I put on a pair of work gloves, and carried him into the shade of the pine tree. He was dying, and there was nothing I could do. I knelt on the ground by him, watching, and waiting. I knew that he was suffering, and I knew that the humane thing to do would be to end it. But I couldn’t. It tore me up. I have never willingly killed another creature. It was ridiculous. I am a man. It is my job to be the killer. It is my role to be death when nature will not do the job.

I am ashamed to say it, but I couldn’t do it. I felt so sick I wanted to throw up. It gutted me to see him suffering, and yet I was helpless in my cowardice. In the end, a close friend who was visiting that night, took him out back, and ended it for me. I felt so emasculated. In the morning, as a misty rain fell, I took his lifeless body and buried it beneath a patch of clover in the yard. He lays there still, a reminder of my own mortality and domestication.

Life in El Norte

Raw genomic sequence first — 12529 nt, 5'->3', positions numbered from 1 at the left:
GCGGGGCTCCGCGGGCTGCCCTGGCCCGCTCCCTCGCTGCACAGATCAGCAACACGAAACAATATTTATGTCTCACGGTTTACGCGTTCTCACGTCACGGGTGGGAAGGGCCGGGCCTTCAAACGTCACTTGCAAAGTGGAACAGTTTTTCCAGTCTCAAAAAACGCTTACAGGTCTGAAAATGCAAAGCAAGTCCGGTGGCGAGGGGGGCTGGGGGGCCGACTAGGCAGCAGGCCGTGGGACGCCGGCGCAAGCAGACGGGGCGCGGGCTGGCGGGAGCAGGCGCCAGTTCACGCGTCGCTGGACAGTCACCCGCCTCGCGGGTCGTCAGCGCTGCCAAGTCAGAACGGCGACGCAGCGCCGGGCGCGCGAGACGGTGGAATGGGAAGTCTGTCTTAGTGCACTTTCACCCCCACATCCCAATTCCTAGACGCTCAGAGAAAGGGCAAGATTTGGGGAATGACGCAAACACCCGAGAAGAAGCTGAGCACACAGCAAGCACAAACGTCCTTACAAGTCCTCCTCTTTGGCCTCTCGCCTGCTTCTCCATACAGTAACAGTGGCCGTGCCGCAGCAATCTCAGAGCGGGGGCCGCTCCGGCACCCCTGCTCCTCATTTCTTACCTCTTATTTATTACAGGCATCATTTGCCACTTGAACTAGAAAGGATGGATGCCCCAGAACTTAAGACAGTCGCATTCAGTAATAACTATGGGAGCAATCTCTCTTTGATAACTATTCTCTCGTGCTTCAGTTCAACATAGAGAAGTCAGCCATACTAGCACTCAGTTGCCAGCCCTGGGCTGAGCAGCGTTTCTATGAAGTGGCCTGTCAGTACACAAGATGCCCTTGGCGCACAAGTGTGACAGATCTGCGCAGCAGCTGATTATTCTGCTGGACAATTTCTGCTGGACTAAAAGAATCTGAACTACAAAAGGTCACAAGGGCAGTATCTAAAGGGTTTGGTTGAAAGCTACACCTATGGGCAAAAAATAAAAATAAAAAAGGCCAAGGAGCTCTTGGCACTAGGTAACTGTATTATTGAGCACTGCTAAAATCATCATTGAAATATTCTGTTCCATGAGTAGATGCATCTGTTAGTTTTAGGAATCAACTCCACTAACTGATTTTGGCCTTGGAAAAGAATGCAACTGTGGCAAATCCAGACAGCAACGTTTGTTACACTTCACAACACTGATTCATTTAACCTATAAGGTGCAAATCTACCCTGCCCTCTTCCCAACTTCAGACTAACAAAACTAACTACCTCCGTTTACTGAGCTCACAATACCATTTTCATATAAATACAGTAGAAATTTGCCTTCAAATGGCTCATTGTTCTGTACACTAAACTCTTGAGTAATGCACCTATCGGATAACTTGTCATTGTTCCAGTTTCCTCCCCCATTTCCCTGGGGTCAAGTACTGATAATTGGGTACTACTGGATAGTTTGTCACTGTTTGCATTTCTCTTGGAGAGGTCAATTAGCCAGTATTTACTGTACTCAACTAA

Last night was 20 Prospect Jr.’s first hockey game of the season. As I have mentioned before, this is his first year playing “squirts” for the El Norte “Droogs”. (Up here in the North Metro, we likey the Ultra Violence).

Squirts is the 10-11 year old age group, where the sport becomes truly competitive for the first time. So this was the first “real” hockey game, with “real” uniforms, actual rules, penalties, and a referee.

Well, except for the referee part.

We discovered as we took the ice that our District does not supply referee’s for the Squirt games. This was news to us, and the coaches on the other team. So there we were, two full teams of kids excited to play hockey, a rink, a scoreboard, a timekeeper, and a bleacher full of parents and grandparents all excited to see their little Wayne Gretzky’s play hockey. No referee.